Minutes later, while Ed showed Wilma the Whirlpool Galaxy in the telescope, Ed backed away a step, crossed his arms and said, “A few minutes ago I saw a little meteor streaking by your head.”
Wilma turned from the eyepiece and gaped at Ed. “A little Meteor?”
“Admit it, Wilma. You were smoking—”
“That was a firefly.” She returned her attention to the eyepiece. “This is the great outdoors, mister, isn’t it?”
Ed made a clucking sound with his tongue. “There are no fireflies in California.”
“I’d bet my telescope.”
Wilma sat in a lawn chair, yawned, stretched and then gazed toward the southwestern part of the sky. “I love the Milky Way,” she said. “Isn’t the center of the galaxy over there in Sagittarius?” She pointed to the Milky Way, its star clouds and dust lanes.
“Yes,” Ed said, “the Maya called that dark area the cosmic vagina.”
Wilma looked outraged. “Ed, watch your mouth!”
“I will, if you don’t smoke anymore.”
Wilma smirked and looked down at the tarmac. She tapped her sneakers on the pavement, seemingly keeping the beat to an imaginary tune.
“I didn’t hear a response—”
“I didn’t give one—“
“Come over to the scope and I’ll sight in the Lagoon Nebula.”
Wilma nodded with obvious boredom. “I’ve seen the Lagoon a hundred times. You can even see it without the telescope.” For emphasis, she pointed.
“But it’s always good, like Messier Thirteen in Hercules.”
Suddenly, Wilma jabbed a finger into the sky. “What’s that?” She ejected from her chair. “Over there!”
Ed followed her finger to the southeast, where, about 30 degrees above the tree line, a glowing red object slowly descended. At arm’s length, it seemed about the size of a grape. “What the heck,” he said. He grabbed his 7 X 50 binoculars and took a closer look.
The object gradually dropped at a shallow angle and in a northern direction, moving more or less toward the airport and all the telescope enthusiasts. From time to time, the object emitted reddish embers or sparks, as if burning.
By now, many people had spotted the curious thing. Gasps, sharp whispers and nervous laughs filled the tarmac. Many people thought it was a meteor, while a few thought it was a space ship. All eyes seemed directed toward the plunging, burning UFO. “Probably a plane coming down,” Wilma said.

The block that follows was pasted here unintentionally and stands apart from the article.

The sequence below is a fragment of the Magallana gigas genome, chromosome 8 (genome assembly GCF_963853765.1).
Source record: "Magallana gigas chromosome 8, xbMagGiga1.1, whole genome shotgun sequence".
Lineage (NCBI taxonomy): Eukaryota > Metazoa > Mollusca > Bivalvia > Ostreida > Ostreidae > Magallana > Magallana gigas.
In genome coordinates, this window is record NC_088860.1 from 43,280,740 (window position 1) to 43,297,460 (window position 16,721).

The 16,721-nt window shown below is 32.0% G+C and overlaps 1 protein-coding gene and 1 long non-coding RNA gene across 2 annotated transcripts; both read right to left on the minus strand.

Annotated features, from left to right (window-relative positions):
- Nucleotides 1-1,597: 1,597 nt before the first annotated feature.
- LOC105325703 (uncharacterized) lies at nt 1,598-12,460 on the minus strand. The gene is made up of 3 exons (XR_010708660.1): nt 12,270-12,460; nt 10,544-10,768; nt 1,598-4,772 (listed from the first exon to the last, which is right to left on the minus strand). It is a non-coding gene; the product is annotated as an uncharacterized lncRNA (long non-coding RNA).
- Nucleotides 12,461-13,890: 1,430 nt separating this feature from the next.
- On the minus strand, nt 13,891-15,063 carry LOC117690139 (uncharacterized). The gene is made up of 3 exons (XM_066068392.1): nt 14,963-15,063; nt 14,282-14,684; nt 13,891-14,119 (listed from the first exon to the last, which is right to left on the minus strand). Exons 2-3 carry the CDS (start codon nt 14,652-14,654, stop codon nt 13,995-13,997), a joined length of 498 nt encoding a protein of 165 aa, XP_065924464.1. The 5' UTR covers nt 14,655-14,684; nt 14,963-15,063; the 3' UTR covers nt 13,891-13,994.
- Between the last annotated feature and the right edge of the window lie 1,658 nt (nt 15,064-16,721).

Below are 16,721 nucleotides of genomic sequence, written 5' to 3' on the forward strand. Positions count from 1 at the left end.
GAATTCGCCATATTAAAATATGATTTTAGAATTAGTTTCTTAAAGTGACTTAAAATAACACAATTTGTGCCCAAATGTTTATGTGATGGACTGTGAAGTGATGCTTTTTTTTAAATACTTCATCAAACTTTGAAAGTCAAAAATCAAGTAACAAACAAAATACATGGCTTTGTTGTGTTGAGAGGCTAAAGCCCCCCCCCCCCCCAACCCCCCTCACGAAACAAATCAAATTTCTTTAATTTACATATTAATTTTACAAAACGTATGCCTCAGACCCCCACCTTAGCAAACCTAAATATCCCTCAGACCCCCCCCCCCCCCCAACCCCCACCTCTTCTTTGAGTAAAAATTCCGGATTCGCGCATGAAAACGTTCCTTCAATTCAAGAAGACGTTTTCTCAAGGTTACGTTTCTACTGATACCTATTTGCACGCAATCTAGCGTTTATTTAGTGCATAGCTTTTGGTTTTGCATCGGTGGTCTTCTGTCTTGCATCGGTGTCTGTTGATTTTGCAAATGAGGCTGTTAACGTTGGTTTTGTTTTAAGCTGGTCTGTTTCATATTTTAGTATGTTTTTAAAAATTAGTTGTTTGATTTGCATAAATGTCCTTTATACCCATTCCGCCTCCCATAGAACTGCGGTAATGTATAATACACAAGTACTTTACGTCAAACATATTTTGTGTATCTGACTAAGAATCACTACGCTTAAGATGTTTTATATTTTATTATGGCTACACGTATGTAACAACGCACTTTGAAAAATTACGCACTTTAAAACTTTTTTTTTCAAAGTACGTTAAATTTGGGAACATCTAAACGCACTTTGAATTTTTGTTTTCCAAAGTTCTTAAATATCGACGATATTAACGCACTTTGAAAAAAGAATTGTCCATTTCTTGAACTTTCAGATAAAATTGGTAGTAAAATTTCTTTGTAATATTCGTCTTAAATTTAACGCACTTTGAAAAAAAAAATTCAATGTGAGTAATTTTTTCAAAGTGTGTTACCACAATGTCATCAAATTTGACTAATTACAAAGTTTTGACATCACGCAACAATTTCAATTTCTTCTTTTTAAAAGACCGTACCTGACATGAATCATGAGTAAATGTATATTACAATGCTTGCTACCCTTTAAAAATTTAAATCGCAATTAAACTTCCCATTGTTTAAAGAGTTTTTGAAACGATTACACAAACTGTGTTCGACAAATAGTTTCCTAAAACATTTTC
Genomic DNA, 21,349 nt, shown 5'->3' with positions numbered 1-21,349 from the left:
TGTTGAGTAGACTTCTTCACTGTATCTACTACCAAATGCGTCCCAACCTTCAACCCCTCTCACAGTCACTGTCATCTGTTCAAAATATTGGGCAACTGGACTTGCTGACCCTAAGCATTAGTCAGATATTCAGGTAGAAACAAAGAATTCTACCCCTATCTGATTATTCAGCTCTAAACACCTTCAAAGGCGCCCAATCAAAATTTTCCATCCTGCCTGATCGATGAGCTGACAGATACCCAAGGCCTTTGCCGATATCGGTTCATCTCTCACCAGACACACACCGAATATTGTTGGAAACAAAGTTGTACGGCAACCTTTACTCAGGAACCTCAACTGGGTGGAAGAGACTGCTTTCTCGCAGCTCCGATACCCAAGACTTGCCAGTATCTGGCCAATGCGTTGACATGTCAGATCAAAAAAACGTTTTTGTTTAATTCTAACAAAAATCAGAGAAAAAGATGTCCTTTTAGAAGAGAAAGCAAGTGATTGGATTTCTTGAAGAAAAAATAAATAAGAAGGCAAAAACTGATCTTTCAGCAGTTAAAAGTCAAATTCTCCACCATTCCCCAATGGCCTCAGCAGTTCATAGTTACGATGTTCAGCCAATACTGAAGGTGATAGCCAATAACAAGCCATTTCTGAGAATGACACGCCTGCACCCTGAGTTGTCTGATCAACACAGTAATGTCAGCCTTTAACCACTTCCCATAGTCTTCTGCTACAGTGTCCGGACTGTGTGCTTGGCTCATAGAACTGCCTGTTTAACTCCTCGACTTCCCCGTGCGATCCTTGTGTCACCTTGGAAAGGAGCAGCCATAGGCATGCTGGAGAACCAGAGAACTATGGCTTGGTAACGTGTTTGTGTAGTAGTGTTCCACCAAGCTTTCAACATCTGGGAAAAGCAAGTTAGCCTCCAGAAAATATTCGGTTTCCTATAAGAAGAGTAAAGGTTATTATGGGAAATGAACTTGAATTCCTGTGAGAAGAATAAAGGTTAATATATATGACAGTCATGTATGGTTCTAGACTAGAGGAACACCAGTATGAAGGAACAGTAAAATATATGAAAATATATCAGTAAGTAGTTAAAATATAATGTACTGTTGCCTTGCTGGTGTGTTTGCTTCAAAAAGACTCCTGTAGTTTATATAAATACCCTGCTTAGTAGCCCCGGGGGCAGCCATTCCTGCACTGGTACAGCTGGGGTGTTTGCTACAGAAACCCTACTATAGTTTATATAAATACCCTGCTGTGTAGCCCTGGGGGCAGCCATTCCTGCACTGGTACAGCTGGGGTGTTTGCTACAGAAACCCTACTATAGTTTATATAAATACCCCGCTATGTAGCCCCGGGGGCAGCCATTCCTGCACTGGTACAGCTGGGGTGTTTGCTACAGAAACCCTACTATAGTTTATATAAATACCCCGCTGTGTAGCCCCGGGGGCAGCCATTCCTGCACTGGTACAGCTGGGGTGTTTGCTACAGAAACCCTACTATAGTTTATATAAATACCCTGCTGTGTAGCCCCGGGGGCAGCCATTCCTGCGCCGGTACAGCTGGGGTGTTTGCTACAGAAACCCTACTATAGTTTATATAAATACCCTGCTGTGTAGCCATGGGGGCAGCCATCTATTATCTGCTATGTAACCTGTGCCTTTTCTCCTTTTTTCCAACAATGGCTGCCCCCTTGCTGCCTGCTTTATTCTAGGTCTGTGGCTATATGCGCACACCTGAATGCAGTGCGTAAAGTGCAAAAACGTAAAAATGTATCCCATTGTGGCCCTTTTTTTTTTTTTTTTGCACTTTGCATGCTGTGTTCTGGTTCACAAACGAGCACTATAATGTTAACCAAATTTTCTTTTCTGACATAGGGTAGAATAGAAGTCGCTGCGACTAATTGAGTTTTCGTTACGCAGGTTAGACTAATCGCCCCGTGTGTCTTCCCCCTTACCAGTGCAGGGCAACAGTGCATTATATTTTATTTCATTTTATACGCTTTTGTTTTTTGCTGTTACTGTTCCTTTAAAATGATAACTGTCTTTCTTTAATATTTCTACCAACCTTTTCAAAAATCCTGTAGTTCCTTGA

“No,” Ed said.
“Isn’t this an airport?”
“Of course it is.”
“I see fire. It’s a plane crashing!”
“Wilma, it’s probably a rocket booster re-entering the atmosphere.” Ed took another look through the binoculars. “It’s kind of cylindrical or cigar-shaped. Here, look at it through the binos.“ Ed stepped toward Wilma and said, “Look—“
“We’ve got to save the passengers!” Wilma dropped her beer and bolted toward the woods.
Ed stomped his foot. “Have you lost your mind?”
About this time, the object dipped behind the pine trees, and then many people cheered, applauded or waved their arms jubilantly. “Where are the Little Green Men?” somebody yelled, generating chuckles. One man hollered, “Gotta love it—another Tunguska Fireball!”
“Wilma, come back here!” Ed shouted, as Wilma disappeared in the pine trees. Ed set his binoculars on the table and jogged after his wife.
In the forest, Ed looked for his wife behind trees and in the Manzanita and black oak. Again and again he called her name. When he was about to return to the tarmac, figuring Wilma probably had done the same, a shadow leaped at him and knocked him to the ground. Wilma pinned Ed’s arms to the ground. “Now I’ve got you!”
In shock and bewilderment, Ed asked, “Wilma, are you drunk?”
“Don’t need to be.”
“Get off me now—my shirt and pants are filthy.”
“Finally got you away from your precious telescope.”
“What are you doing?”
“More fireworks, baby!” She kissed Ed on the lips and starting popping the buttons on his shirt. “Get that off—“
“Wilma, people saw me running after you. They’ll be curious. What if they follow us here and see us?”
“Good for them—more wonders of the universe.”
Ed kept thinking about his expensive telescope. What if somebody put their hands on it—stole an eyepiece or something? Then, eventually, Ed stopped resisting and went with the flow. When his wife was like this, there wasn’t much else he could do about it.
If you have any more interest in the Sacramento Valley Astronomical Society, check out their website at www.svas.org
© 2008 Kelley Marks